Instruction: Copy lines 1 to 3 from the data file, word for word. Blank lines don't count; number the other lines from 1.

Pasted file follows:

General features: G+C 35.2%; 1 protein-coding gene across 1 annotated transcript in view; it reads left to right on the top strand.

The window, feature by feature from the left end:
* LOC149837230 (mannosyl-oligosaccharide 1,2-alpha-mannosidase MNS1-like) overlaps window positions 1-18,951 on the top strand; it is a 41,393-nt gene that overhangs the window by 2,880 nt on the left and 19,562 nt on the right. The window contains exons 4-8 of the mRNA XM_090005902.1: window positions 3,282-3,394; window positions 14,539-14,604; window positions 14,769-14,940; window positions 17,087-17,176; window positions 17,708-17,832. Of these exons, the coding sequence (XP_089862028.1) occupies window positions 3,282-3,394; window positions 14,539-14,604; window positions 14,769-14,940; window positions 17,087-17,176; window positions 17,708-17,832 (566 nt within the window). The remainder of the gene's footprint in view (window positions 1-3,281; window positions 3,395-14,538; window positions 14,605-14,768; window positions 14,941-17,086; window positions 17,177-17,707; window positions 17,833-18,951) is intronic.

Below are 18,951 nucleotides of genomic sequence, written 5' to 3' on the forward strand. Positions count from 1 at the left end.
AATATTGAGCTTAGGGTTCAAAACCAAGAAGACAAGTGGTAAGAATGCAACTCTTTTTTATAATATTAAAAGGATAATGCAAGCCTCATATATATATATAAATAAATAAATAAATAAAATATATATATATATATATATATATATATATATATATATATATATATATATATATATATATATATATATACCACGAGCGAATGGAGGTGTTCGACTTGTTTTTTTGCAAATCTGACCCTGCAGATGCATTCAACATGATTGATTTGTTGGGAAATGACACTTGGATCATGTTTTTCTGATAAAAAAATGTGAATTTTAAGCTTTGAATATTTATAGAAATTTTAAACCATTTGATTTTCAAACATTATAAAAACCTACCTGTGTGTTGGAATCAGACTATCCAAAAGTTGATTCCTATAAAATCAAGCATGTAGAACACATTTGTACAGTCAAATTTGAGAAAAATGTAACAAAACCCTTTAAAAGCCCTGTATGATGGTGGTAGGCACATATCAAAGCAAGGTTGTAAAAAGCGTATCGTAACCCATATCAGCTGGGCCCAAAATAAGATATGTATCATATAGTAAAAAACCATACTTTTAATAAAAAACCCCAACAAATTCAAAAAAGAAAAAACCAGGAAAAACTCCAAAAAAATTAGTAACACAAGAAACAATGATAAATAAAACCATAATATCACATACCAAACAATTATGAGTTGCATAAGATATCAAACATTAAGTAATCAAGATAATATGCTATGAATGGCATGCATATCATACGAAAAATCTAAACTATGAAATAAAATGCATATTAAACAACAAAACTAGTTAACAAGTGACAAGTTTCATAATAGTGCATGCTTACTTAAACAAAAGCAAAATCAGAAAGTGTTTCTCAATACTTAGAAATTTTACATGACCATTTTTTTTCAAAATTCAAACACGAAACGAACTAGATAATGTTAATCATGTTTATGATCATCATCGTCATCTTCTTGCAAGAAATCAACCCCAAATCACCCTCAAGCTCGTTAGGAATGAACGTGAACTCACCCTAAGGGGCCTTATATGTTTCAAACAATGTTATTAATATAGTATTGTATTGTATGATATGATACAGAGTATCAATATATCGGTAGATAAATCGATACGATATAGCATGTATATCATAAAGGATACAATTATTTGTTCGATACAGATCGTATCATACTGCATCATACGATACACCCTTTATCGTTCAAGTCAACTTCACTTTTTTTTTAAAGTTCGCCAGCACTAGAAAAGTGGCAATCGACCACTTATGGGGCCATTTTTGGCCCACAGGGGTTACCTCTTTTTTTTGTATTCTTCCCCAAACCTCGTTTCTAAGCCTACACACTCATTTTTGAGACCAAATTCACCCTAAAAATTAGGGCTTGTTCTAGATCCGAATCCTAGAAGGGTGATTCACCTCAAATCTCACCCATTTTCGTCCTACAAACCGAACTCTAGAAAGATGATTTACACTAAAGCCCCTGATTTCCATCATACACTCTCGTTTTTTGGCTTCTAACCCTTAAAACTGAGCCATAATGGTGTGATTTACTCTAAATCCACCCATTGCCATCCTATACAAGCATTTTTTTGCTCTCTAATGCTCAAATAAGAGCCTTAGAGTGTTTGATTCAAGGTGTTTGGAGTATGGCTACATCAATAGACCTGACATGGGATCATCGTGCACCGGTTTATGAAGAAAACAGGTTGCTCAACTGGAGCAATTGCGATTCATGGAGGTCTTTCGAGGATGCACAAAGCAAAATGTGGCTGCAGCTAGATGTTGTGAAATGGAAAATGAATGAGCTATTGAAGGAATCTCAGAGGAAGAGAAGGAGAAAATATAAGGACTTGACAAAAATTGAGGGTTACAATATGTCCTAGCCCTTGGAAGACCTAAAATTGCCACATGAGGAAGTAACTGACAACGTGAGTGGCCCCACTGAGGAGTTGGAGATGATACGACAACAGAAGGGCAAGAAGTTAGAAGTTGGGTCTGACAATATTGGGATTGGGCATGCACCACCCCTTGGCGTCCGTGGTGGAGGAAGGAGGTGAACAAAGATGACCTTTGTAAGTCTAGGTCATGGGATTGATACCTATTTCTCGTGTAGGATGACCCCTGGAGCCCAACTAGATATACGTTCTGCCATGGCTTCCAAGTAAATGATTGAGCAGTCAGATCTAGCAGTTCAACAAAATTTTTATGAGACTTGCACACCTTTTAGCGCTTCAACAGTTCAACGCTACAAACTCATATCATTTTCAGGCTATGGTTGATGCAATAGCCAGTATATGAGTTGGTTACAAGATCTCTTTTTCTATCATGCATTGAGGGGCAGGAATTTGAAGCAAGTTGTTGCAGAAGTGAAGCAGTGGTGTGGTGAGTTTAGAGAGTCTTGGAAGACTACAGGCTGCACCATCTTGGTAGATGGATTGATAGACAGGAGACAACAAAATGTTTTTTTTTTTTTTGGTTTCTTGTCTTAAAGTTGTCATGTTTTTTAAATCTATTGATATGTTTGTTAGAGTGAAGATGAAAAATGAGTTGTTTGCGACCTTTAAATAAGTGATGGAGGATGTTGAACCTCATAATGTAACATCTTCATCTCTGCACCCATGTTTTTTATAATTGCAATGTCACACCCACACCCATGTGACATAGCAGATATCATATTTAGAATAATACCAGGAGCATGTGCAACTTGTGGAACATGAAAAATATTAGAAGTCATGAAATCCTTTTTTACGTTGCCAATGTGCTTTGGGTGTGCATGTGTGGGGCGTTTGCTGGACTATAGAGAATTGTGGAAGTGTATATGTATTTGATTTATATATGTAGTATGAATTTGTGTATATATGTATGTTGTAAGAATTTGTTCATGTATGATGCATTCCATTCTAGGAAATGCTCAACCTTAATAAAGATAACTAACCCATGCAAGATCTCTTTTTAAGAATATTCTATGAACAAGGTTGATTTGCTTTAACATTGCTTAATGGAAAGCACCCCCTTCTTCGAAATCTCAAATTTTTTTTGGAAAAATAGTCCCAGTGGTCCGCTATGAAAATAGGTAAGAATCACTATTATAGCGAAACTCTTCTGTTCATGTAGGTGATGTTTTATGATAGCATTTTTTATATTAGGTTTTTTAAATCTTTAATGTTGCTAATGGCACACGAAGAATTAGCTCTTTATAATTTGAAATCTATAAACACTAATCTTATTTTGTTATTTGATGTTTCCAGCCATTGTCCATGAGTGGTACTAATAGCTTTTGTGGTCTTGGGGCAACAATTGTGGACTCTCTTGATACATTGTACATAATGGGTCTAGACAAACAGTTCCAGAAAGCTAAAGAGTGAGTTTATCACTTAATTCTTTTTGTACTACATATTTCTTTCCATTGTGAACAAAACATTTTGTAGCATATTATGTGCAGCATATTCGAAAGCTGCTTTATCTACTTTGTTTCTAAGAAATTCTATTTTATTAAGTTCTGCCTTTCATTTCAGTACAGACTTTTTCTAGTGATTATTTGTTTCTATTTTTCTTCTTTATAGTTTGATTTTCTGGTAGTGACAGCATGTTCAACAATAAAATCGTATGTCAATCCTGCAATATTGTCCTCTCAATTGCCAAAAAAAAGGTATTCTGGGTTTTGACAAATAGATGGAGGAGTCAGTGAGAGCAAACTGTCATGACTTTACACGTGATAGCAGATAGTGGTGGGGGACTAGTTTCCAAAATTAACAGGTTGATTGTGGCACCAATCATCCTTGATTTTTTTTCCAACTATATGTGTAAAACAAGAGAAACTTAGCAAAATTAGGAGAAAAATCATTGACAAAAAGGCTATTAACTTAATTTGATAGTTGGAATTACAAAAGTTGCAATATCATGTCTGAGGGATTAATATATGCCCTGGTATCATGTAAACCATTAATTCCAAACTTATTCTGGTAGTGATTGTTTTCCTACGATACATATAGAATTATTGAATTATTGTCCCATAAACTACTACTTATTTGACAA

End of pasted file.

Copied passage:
General features: G+C 35.2%; 1 protein-coding gene across 1 annotated transcript in view; it reads left to right on the top strand.

The window, feature by feature from the left end:
* LOC149837230 (mannosyl-oligosaccharide 1,2-alpha-mannosidase MNS1-like) overlaps window positions 1-18,951 on the top strand; it is a 41,393-nt gene that overhangs the window by 2,880 nt on the left and 19,562 nt on the right. The window contains exons 4-8 of the mRNA XM_090005902.1: window positions 3,282-3,394; window positions 14,539-14,604; window positions 14,769-14,940; window positions 17,087-17,176; window positions 17,708-17,832. Of these exons, the coding sequence (XP_089862028.1) occupies window positions 3,282-3,394; window positions 14,539-14,604; window positions 14,769-14,940; window positions 17,087-17,176; window positions 17,708-17,832 (566 nt within the window). The remainder of the gene's footprint in view (window positions 1-3,281; window positions 3,395-14,538; window positions 14,605-14,768; window positions 14,941-17,086; window positions 17,177-17,707; window positions 17,833-18,951) is intronic.